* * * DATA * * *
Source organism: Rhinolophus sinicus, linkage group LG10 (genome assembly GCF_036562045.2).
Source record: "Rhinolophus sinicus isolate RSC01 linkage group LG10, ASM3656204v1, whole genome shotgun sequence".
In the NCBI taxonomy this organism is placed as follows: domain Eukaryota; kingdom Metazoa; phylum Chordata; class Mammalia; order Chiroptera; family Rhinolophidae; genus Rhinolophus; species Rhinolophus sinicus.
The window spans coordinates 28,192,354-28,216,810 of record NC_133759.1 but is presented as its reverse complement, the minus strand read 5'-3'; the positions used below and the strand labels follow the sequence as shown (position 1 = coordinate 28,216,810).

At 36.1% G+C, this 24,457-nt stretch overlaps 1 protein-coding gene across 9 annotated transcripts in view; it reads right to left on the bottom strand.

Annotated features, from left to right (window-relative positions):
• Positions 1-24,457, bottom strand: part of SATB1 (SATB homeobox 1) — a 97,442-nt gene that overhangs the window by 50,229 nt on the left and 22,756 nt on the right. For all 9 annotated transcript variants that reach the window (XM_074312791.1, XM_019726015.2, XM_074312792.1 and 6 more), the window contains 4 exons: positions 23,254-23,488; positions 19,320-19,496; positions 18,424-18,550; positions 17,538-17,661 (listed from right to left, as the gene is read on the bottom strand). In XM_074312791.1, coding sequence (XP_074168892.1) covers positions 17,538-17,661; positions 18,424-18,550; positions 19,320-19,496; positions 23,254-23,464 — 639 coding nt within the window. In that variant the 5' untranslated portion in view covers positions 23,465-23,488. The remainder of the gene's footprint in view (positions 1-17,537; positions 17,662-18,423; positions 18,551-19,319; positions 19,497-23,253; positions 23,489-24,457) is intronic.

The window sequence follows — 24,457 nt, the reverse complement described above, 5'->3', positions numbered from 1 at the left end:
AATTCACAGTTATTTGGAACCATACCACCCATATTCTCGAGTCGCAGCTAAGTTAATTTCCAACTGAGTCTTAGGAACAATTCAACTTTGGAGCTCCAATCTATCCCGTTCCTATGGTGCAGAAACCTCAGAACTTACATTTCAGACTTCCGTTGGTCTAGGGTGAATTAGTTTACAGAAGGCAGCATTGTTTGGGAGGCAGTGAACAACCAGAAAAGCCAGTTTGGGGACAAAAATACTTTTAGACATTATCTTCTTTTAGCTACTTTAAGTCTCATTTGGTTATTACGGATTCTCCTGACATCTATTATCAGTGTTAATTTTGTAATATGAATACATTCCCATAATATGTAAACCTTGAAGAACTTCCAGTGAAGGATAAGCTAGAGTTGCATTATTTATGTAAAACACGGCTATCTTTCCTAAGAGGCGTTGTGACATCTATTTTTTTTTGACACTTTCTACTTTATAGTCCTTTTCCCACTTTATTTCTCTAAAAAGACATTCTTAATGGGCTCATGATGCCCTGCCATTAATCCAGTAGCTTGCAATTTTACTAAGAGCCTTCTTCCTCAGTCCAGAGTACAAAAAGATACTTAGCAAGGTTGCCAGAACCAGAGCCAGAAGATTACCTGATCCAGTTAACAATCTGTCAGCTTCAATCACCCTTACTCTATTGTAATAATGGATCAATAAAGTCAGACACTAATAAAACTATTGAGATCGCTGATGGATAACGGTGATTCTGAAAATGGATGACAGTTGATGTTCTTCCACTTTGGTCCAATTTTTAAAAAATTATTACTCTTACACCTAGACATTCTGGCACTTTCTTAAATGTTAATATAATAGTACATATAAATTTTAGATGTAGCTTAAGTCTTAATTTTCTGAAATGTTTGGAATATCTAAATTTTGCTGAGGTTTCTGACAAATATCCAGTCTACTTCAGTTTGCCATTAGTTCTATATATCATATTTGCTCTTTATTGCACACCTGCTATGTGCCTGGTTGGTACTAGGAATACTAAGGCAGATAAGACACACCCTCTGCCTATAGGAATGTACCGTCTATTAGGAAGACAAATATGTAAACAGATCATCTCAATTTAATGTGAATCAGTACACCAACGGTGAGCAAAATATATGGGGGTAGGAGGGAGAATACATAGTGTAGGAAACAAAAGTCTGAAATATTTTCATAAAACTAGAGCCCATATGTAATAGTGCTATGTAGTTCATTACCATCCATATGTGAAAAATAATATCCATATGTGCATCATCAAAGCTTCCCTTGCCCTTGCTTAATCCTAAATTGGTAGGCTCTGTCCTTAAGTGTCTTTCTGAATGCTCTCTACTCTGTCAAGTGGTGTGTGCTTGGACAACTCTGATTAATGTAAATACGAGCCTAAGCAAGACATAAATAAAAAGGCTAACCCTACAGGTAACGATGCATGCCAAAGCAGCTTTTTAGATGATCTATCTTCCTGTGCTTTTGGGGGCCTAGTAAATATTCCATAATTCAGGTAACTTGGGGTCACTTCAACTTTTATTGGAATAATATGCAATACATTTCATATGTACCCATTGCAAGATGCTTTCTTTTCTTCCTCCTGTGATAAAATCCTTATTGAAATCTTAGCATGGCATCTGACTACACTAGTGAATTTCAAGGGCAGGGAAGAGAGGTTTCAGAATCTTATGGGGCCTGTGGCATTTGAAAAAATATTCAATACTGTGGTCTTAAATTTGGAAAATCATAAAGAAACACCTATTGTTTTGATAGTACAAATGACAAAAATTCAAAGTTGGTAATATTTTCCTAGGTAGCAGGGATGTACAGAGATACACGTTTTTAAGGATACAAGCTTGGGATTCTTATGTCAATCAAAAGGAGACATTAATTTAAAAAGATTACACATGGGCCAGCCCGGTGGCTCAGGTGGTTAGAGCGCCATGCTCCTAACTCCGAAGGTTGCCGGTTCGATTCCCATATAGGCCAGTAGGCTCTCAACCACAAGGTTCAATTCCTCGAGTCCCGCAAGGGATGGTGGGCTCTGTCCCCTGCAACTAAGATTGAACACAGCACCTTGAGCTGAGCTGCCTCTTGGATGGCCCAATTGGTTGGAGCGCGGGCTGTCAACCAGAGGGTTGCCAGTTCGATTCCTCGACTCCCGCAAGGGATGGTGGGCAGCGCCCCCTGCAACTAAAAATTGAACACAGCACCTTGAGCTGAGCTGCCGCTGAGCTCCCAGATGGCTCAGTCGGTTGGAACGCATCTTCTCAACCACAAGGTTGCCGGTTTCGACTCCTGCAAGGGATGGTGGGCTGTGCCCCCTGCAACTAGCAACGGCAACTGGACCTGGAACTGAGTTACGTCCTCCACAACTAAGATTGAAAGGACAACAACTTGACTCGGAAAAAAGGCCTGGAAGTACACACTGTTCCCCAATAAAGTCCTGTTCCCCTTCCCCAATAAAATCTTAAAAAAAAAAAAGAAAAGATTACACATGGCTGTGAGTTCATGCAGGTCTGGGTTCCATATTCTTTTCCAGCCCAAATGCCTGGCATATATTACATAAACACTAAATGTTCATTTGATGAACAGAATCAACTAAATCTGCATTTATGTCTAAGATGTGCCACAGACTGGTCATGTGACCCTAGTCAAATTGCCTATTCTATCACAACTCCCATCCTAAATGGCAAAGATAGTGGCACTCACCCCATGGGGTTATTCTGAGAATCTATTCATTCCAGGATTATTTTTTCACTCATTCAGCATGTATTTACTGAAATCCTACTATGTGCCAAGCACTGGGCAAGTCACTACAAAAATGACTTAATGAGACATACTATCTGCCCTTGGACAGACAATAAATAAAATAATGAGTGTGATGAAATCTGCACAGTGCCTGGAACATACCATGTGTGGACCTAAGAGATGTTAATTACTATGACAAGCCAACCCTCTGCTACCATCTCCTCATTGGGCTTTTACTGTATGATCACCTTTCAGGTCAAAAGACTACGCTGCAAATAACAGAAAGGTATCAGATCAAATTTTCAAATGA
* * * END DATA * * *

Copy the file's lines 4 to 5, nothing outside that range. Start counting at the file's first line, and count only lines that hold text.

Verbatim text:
The window spans coordinates 28,192,354-28,216,810 of record NC_133759.1 but is presented as its reverse complement, the minus strand read 5'-3'; the positions used below and the strand labels follow the sequence as shown (position 1 = coordinate 28,216,810).

At 36.1% G+C, this 24,457-nt stretch overlaps 1 protein-coding gene across 9 annotated transcripts in view; it reads right to left on the bottom strand.